The analysis of the distribution pattern of bronze coins at 186 sites in Galilee and the Golan yields interesting insights on the relative influence of the various political and ethnic entities in ancient Galilee. When plotted on a map, the coins of the Seleucids, the cities of Sidon, Tyre and ‘Akko-Ptolemais, as well as the coins of the Jews show a dynamic interaction over time, at a far greater resolution than could be observed or inferred from the analysis of coins from single sites. Coin distribution patterns show not only trade patterns, as often assumed, but can also suggest political boundaries, administrative changes, and surprisingly, even preferences on ethnic grounds. Coins from a specific site can even be, in certain cases, an independent archaeological criterion in evaluating historical processes at that site.

Cases in point are a reorganization of the Seleucid mint of ‘Akko-Ptolemais that is not known from other sources, the formation of the Hasmonean state after the takeover of Galilee, the agricultural hinterland the Phoenician cities depended on and also the location of  the boundary of the provincia Iudaea in the first century CE. It will be also suggested that the Jewish areas can be traced through the coin distribution patterns even after the cessation of Jewish minting following the Great Revolt (70 CE).  The study of Galilee has been dominated in the past decades by Bible and New Testament scholars, who tried to reconstruct the economical realities of the Galilee of Jesus based on, among other criteria, coin finds. As a cautionary tale, it will be shown that it is hazardous to project processes happening in one period onto another, as this might lead to incorrect conclusions.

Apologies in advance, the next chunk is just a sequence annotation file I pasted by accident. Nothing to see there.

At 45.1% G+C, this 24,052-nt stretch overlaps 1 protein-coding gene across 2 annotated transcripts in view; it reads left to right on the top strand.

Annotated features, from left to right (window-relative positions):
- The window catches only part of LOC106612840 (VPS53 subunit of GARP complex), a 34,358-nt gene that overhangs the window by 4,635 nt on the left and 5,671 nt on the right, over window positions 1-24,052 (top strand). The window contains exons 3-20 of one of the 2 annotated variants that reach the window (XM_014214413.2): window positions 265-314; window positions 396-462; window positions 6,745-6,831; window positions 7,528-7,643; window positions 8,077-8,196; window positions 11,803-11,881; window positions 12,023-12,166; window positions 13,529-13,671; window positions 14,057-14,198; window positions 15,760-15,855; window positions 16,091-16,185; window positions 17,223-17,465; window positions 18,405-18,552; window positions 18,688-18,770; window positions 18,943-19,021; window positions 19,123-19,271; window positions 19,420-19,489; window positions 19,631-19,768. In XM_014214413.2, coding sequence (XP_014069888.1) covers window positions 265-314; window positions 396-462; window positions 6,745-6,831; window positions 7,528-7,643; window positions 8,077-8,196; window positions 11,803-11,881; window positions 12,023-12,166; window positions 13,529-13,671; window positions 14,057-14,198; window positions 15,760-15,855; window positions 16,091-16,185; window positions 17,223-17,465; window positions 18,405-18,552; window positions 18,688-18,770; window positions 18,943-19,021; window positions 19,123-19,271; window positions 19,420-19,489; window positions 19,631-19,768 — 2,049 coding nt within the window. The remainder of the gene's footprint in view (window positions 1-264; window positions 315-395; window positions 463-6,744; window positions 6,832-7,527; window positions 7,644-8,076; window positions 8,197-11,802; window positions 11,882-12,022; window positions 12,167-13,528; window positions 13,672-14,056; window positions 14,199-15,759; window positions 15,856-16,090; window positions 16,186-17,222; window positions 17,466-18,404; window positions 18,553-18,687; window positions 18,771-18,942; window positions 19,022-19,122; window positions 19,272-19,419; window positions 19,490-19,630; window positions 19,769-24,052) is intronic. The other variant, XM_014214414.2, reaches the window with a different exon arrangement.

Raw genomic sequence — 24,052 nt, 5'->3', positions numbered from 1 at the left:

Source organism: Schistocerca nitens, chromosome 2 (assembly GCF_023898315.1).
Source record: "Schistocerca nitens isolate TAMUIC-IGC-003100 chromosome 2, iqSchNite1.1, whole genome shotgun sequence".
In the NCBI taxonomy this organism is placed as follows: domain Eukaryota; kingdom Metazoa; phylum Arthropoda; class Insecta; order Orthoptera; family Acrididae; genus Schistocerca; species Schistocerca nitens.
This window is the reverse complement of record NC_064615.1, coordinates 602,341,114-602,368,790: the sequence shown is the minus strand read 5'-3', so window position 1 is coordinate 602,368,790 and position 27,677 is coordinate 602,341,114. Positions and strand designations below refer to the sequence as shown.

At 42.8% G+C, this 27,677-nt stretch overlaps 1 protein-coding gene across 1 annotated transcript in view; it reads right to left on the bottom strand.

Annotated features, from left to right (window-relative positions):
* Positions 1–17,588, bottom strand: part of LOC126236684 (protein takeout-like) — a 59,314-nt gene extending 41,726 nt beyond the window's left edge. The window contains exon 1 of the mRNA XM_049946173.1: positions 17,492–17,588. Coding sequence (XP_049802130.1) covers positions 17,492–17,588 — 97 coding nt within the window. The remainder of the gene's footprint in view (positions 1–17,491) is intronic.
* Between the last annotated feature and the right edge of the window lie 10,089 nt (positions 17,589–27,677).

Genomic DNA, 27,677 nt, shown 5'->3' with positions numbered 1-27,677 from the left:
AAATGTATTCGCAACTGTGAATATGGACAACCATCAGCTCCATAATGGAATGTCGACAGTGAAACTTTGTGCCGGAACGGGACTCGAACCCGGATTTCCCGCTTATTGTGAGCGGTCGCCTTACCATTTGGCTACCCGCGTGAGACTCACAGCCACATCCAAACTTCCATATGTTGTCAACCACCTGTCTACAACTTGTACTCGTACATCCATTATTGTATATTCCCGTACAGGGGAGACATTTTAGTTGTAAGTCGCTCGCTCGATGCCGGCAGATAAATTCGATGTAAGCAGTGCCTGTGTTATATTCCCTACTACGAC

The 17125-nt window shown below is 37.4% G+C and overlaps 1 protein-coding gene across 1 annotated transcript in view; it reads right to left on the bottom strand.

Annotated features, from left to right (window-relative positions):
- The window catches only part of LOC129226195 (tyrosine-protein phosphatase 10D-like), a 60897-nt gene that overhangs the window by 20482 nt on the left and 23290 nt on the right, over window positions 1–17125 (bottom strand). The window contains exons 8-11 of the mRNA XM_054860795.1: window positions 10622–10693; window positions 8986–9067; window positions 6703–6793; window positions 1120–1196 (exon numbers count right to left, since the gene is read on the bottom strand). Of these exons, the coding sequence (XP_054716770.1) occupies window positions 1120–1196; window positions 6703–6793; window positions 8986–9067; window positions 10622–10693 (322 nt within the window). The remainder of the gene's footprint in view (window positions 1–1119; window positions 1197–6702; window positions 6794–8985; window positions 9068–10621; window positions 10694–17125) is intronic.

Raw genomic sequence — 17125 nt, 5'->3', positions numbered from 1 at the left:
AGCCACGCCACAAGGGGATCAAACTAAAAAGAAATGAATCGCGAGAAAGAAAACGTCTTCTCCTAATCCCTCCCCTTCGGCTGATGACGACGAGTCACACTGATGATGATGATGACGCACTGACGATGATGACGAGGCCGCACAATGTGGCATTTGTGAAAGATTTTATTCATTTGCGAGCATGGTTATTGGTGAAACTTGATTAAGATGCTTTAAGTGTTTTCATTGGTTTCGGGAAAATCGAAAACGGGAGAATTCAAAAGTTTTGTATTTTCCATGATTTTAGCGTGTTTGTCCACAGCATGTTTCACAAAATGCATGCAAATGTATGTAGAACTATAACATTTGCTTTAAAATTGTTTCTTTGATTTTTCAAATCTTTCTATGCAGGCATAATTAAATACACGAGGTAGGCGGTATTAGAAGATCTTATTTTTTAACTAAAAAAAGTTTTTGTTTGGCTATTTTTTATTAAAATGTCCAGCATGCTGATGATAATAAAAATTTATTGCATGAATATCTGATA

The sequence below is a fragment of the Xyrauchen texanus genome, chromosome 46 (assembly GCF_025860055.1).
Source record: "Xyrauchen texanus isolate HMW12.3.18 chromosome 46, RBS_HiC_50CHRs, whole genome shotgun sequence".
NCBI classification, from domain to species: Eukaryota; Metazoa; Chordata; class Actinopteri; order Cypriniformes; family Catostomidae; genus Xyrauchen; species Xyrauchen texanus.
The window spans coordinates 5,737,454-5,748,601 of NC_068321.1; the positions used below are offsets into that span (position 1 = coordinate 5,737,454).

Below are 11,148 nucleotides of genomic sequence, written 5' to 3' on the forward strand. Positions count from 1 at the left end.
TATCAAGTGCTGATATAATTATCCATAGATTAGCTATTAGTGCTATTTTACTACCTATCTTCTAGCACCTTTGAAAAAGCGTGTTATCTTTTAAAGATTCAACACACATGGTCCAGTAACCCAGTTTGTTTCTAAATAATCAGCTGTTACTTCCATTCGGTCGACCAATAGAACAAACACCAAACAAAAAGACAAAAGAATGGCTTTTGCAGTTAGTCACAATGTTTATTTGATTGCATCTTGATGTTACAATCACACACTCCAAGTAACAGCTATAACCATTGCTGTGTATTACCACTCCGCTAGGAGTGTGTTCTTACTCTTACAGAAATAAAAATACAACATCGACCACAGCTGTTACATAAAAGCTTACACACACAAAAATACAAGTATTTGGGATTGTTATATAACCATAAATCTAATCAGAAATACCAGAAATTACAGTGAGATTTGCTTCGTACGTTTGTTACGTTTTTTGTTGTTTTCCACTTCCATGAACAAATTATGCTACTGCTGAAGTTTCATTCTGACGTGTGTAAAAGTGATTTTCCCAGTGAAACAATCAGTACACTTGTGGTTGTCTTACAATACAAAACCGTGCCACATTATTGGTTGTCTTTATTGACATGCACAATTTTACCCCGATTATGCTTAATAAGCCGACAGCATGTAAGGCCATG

Danny Sion’s career in archaeology started as a volunteer at the Gamla excavations, under Shmarya Gutmann where he worked for 14 seasons. He has also worked at the Haifa University underwater excavations at Caesarea under Avner Raban for 13 seasons. Since 1991 he has been working for the Israel Antiquities Authority, where he has conducted approximately 45 excavations, some of them large-scale. Since 2007 he has been head of the Scientific Assessment branch of the IAA.


In 1918, the British School of Archaeology in Jerusalem (BSAJ) was founded.   This lecture examined the contributions of the School’s staff and students to archaeology in the early Mandate period.   From the beginning of the Mandate, the BSAJ as an institution played a major role in shaping archaeology and tourism, through initial conservation and presentation of ancient buildings in Palestine and Transjordan.  As a training institution, it welcomed men and women, from a variety of backgrounds, who wished to gain experience in archaeological practice, learning techniques, languages and making connections that would prove useful to them in their future careers.  Although the School suffered continually from a lack of proper financial backing, by working alongside other international teams and institutions it was able to build up a significant reputation amongst the scholarly and governmental communities.  The lecture used archives and memoirs from students of the BSAJ to illuminate the social history of this institution, which continues to operate in Jerusalem today.